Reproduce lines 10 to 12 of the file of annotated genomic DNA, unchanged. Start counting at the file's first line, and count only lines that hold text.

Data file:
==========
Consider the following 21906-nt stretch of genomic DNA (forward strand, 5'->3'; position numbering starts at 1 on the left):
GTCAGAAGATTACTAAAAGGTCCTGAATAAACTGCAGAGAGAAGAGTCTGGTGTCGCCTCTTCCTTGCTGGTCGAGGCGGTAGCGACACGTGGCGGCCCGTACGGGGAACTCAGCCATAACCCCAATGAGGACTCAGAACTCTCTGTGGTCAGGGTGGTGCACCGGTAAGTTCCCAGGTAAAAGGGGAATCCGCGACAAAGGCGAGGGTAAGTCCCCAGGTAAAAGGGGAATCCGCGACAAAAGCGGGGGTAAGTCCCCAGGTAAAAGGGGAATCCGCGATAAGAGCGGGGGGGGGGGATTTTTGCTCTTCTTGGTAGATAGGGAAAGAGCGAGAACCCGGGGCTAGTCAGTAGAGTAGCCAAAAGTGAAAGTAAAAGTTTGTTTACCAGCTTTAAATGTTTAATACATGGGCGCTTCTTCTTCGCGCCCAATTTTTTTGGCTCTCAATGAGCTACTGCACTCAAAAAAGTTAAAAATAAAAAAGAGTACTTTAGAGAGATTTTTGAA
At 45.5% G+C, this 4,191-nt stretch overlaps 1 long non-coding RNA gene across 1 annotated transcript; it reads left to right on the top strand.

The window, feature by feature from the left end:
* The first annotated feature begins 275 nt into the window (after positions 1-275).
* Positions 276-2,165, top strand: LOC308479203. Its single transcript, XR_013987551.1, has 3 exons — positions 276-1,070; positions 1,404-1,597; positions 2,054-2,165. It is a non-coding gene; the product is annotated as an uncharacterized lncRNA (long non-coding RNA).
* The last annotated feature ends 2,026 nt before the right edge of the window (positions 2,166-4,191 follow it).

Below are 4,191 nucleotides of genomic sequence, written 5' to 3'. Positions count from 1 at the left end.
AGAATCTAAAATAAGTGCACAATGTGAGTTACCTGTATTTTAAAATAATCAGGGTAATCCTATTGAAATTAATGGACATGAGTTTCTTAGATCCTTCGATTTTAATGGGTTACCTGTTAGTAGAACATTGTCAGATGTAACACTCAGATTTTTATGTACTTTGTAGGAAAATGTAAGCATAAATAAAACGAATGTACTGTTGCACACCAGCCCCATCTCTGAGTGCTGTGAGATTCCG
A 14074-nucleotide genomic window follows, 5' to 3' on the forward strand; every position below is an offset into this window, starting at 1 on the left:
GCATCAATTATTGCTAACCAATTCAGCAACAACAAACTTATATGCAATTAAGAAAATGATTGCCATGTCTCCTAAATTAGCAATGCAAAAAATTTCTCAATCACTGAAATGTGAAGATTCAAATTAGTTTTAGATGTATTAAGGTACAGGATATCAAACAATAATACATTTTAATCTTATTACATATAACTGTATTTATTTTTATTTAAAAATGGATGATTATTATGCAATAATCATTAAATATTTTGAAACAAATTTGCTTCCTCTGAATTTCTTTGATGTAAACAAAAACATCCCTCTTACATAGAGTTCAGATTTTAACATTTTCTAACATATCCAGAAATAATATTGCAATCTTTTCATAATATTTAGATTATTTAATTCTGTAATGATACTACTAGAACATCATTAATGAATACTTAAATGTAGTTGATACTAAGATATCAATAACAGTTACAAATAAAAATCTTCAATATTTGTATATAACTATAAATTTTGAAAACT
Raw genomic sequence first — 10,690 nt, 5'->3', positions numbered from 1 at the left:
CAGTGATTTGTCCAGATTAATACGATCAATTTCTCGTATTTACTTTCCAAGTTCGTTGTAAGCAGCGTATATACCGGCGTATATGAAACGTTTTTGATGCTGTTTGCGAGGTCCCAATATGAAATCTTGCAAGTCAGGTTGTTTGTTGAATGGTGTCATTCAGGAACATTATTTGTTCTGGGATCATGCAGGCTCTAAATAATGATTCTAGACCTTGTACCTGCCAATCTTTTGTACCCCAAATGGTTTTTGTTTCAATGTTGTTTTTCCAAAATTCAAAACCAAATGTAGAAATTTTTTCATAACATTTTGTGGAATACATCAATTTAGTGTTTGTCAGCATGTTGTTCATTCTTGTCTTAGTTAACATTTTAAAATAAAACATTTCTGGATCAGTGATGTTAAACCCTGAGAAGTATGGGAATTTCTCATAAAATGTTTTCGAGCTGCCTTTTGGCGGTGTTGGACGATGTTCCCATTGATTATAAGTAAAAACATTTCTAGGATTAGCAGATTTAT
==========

A 14074-nucleotide genomic window follows, 5' to 3' on the forward strand; every position below is an offset into this window, starting at 1 on the left:
GCATCAATTATTGCTAACCAATTCAGCAACAACAAACTTATATGCAATTAAGAAAATGATTGCCATGTCTCCTAAATTAGCAATGCAAAAAATTTCTCAATCACTGAAATGTGAAGATTCAAATTAGTTTTAGATGTATTAAGGTACAGGATATCAAACAATAATACATTTTAATCTTATTACATATAACTGTATTTATTTTTATTTAAAAATGGATGATTATTATGCAATAATCATTAAATATTTTGAAACAAATTTGCTTCCTCTGAATTTCTTTGATGTAAACAAAAACATCCCTCTTACATAGAGTTCAGATTTTAACATTTTCTAACATATCCAGAAATAATATTGCAATCTTTTCATAATATTTAGATTATTTAATTCTGTAATGATACTACTAGAACATCATTAATGAATACTTAAATGTAGTTGATACTAAGATATCAATAACAGTTACAAATAAAAATCTTCAATATTTGTATATAACTATAAATTTTGAAAACT
Raw genomic sequence first — 10,690 nt, 5'->3', positions numbered from 1 at the left: